What's new in global

This week, the Global Immigration team at Smith Stone Walters would like to highlight the following recent updates from Bahrain, Denmark, the European Union, Luxembourg, New Zealand and the United States.

Bahrain: Residency and work permit renewals

The Interior Ministry has announced that residency and work permits will soon be renewable from outside Bahrain.

The new service, which applies to foreign nationals working in the commercial and government sectors, registered labourers and domestic workers, will be jointly delivered by the Nationality, Passports and Residence Affairs (NPRA) and the Labour Market Regularly Authority (LMRA). As yet, no implementation date has been announced.

Denmark: New Health Agreement in Greenland

Effective 6 September, a new Health Agreement has taken effect in Greenland, affecting “healthcare persons” (those with a healthcare education) who have been offered employment in the Greenlandic Health Care System.

Those who apply for a residence and work permit according to the Health Agreement are not required to send their authorizations or documentation for education or for previous employment.

The change of the requirements for documentation only applies to healthcare persons that are hired in The Greenlandic Health Care System, when the position is covered by the Greenlandic collective bargaining agreement.

Denmark: New requirement for family members to sponsors in the Faroe Islands

On 2 September 2023, a new requirement for support for accompanying family members to sponsors in the Faroe Islands will be introduced.

The changes mean that accompanying family members from now on must document that the sponsor in the Faroe Islands is able to support them.

All accompanying family members to sponsors in the Faroe Islands are subject to the requirement. However, this rule does not apply if the person has residence under the Sports Agreement.

  • All first-time applications submitted on or after 2 September 2023 are subject to the changes. The permit will state whether it is a condition for the residence permit that the sponsor can support the accompanying family member. The requirement for support will in these instances also apply to applications for an extension of a residence permit.
  • For applications for a residence permit or for an extension of a residence permit submitted before 2 September 2023, the requirement for support does not apply.
  • For applications for an extension of a residence permit granted before 2 September 2023, the requirement for support does not apply.

The applicant must submit the sponsor’s current employment contract in the Faroe Islands and, if they have already started work in the Faroe Islands, their pay checks for the last three months.

The documents must show that the sponsor has:

  • 34,716.12 kr. in gross income each month, for a spouse or a cohabiting partner.
  • 39,797.37 kr. in gross income each month, for a spouse or a cohabiting partner and for a child under the age of 18 that is also traveling to the Faroe Islands, as an accompanying family member. 1,248.25 kr. is added for each additional child, for a maximum of 4 children.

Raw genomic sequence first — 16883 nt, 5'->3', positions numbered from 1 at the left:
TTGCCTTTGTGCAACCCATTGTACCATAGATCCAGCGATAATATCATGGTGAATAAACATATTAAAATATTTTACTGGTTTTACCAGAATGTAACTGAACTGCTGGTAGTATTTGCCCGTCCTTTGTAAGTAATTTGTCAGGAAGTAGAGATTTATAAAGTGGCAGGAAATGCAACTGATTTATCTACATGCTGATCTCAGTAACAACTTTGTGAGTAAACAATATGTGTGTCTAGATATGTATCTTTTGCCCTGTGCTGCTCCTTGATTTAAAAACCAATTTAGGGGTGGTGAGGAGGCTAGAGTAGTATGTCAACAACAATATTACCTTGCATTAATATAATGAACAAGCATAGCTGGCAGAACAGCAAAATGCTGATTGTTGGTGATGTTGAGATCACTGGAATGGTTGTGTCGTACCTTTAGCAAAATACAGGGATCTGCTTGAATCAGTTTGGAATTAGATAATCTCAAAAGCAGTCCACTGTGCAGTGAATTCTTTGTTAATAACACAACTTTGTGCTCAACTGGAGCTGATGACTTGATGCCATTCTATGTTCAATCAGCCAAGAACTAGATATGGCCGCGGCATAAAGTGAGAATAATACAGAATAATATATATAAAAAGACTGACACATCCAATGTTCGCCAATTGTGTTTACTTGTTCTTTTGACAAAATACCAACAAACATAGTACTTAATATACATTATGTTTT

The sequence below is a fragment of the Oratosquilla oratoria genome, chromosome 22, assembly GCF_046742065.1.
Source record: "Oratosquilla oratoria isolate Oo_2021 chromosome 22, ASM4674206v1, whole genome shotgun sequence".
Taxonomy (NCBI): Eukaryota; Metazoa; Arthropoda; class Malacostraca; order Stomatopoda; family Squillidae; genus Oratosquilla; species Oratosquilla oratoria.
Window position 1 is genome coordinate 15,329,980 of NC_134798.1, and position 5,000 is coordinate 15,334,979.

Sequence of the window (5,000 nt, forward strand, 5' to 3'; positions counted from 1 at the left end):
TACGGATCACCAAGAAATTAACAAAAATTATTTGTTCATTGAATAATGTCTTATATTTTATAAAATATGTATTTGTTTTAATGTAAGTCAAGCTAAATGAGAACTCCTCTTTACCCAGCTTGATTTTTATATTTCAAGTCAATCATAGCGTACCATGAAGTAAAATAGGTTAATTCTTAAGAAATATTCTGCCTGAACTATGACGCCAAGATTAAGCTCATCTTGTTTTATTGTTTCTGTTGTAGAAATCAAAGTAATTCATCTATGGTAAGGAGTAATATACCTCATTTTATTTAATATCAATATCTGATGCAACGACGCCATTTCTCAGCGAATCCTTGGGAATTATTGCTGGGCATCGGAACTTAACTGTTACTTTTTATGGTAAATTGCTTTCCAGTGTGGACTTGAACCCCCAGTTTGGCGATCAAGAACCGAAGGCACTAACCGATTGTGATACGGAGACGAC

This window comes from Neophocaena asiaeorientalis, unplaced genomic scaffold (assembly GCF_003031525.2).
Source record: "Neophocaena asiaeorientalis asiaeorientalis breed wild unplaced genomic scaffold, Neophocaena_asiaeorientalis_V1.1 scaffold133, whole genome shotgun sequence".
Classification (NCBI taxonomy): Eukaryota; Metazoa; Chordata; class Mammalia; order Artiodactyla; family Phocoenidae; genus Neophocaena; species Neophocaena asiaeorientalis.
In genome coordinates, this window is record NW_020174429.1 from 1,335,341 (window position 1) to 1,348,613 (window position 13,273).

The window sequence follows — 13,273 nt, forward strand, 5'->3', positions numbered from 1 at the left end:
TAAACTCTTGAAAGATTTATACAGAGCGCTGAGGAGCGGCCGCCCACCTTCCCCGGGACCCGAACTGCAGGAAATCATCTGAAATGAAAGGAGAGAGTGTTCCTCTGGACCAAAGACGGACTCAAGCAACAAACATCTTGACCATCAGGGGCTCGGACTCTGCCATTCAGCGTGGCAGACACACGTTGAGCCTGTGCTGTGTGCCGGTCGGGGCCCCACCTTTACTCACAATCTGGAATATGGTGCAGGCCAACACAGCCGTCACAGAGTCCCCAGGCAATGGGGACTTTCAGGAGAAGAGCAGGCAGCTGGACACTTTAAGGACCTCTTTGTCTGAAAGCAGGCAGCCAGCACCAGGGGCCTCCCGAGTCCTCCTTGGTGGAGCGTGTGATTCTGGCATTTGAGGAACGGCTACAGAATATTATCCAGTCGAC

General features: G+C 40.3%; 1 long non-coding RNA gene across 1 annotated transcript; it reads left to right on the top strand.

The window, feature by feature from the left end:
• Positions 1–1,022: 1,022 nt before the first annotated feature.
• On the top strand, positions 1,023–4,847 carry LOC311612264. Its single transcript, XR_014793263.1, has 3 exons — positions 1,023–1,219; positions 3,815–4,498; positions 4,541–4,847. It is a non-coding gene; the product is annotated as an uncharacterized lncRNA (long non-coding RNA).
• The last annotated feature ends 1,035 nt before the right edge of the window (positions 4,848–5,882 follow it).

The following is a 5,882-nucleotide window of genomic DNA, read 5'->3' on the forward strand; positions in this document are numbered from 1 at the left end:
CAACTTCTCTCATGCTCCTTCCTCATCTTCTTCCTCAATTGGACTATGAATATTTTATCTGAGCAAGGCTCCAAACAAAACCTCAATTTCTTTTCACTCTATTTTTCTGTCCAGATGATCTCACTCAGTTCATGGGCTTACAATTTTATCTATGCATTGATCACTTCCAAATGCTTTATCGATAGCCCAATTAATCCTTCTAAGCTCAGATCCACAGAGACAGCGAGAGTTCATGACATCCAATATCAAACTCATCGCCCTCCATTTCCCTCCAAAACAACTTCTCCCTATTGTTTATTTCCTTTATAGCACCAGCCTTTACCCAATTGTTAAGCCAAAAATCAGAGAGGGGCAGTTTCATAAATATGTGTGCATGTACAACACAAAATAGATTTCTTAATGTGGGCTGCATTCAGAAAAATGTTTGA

• 28,317.70 kr. In gross income each month, for a child under the age of 18. 3,186.58 kr. is added for each additional child, for a maximum of 4 children.

The fixed amount applies for all of 2023. The amounts are partially regulated by the development of wages in Føroya Arbeiðarafelago’s (the labour union of the Faroe Islands’) collective agreement for unskilled workers, and partially by the government’s regulation percentage annually, on 1 January, which is fixed according to Løgtingslóg um javningarprosent til almannaveitingar (the Lagting law on the regulation rate for social benefits).

European Union: Proposed steps to make it easier for Europeans to live, work and travel abroad

The European Commission has proposed measures to make it easier for European citizens to live, work and travel abroad by making access to social security services quicker and simpler across borders.

The Commission’s Communication lays out suggested actions for Member States to further digitize the coordination of social security systems, including the following:

  • Accelerate the national implementation of the Electronic Exchange of Social Security Information (EESSI) so that it is fully operational by the end of 2024 across Europe. EESSI digitalises the exchanges among national social security institutions, to move away from paper-based, time-consuming and cumbersome procedures.
  • Deliver more social security coordination procedures fully online, to make it even easier for people to move and work abroad, and ensure they get fast access to their eligible benefits. Member States can build on the Single Digital Gateway Regulation, which foresees a fully online delivery of some important administrative procedures to citizens and businesses by 12 December 2023 at the latest.
  • Fully engage in the European Social Security Pass (ESSPASS) pilot activities, which explore how to simplify the issuance and verification of citizens’ social security entitlements across borders.
  • Work towards introducing EU Digital Identity (EUDI) wallets, which will allow EU citizens to carry digital versions of entitlement documents, such as the European Health Insurance Card (EHIC), making it easier for social security institutions, labour inspectorates and healthcare providers to instantly verify these documents.

The Commission invites the European Parliament and the Council to endorse the approach set out in this Communication and calls on Member States and all stakeholders to work together to implement its actions.  Advancing the digitalisation of social security coordination is also relevant in the context of ongoing negotiations by co-legislators on the revision of EU social security coordination rules. The Commission encourages the European Parliament and on the Council to modernise the legal framework by reaching an agreement on the revision.